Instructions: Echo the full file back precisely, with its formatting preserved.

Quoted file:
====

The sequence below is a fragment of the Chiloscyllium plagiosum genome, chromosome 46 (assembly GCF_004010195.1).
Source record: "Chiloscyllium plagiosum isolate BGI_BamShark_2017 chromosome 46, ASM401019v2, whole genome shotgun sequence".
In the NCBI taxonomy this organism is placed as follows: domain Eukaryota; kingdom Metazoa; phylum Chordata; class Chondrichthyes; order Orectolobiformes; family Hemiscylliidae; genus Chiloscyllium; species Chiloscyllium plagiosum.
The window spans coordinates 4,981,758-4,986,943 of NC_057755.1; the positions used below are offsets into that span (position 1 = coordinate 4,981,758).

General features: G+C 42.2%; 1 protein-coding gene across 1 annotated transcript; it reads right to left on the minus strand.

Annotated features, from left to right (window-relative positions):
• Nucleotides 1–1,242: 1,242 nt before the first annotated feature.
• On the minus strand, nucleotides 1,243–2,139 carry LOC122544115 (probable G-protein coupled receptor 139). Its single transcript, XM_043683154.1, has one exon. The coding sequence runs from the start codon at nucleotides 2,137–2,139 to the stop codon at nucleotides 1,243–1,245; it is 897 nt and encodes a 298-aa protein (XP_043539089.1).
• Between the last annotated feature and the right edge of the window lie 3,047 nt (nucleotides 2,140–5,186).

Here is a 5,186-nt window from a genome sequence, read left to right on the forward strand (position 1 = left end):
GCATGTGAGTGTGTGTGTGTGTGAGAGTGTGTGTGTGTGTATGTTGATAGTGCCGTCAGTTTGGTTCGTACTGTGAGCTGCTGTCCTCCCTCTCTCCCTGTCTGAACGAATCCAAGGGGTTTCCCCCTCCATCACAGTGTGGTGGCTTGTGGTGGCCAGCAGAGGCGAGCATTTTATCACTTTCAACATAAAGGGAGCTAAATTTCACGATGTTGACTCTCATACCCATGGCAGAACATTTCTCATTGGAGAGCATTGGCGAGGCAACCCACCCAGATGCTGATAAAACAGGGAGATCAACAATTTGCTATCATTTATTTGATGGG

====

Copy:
The sequence below is a fragment of the Chiloscyllium plagiosum genome, chromosome 46 (assembly GCF_004010195.1).
Source record: "Chiloscyllium plagiosum isolate BGI_BamShark_2017 chromosome 46, ASM401019v2, whole genome shotgun sequence".
In the NCBI taxonomy this organism is placed as follows: domain Eukaryota; kingdom Metazoa; phylum Chordata; class Chondrichthyes; order Orectolobiformes; family Hemiscylliidae; genus Chiloscyllium; species Chiloscyllium plagiosum.
The window spans coordinates 4,981,758-4,986,943 of NC_057755.1; the positions used below are offsets into that span (position 1 = coordinate 4,981,758).

General features: G+C 42.2%; 1 protein-coding gene across 1 annotated transcript; it reads right to left on the minus strand.

Annotated features, from left to right (window-relative positions):
• Nucleotides 1–1,242: 1,242 nt before the first annotated feature.
• On the minus strand, nucleotides 1,243–2,139 carry LOC122544115 (probable G-protein coupled receptor 139). Its single transcript, XM_043683154.1, has one exon. The coding sequence runs from the start codon at nucleotides 2,137–2,139 to the stop codon at nucleotides 1,243–1,245; it is 897 nt and encodes a 298-aa protein (XP_043539089.1).
• Between the last annotated feature and the right edge of the window lie 3,047 nt (nucleotides 2,140–5,186).

Here is a 5,186-nt window from a genome sequence, read left to right on the forward strand (position 1 = left end):
GCATGTGAGTGTGTGTGTGTGTGAGAGTGTGTGTGTGTGTATGTTGATAGTGCCGTCAGTTTGGTTCGTACTGTGAGCTGCTGTCCTCCCTCTCTCCCTGTCTGAACGAATCCAAGGGGTTTCCCCCTCCATCACAGTGTGGTGGCTTGTGGTGGCCAGCAGAGGCGAGCATTTTATCACTTTCAACATAAAGGGAGCTAAATTTCACGATGTTGACTCTCATACCCATGGCAGAACATTTCTCATTGGAGAGCATTGGCGAGGCAACCCACCCAGATGCTGATAAAACAGGGAGATCAACAATTTGCTATCATTTATTTGATGGG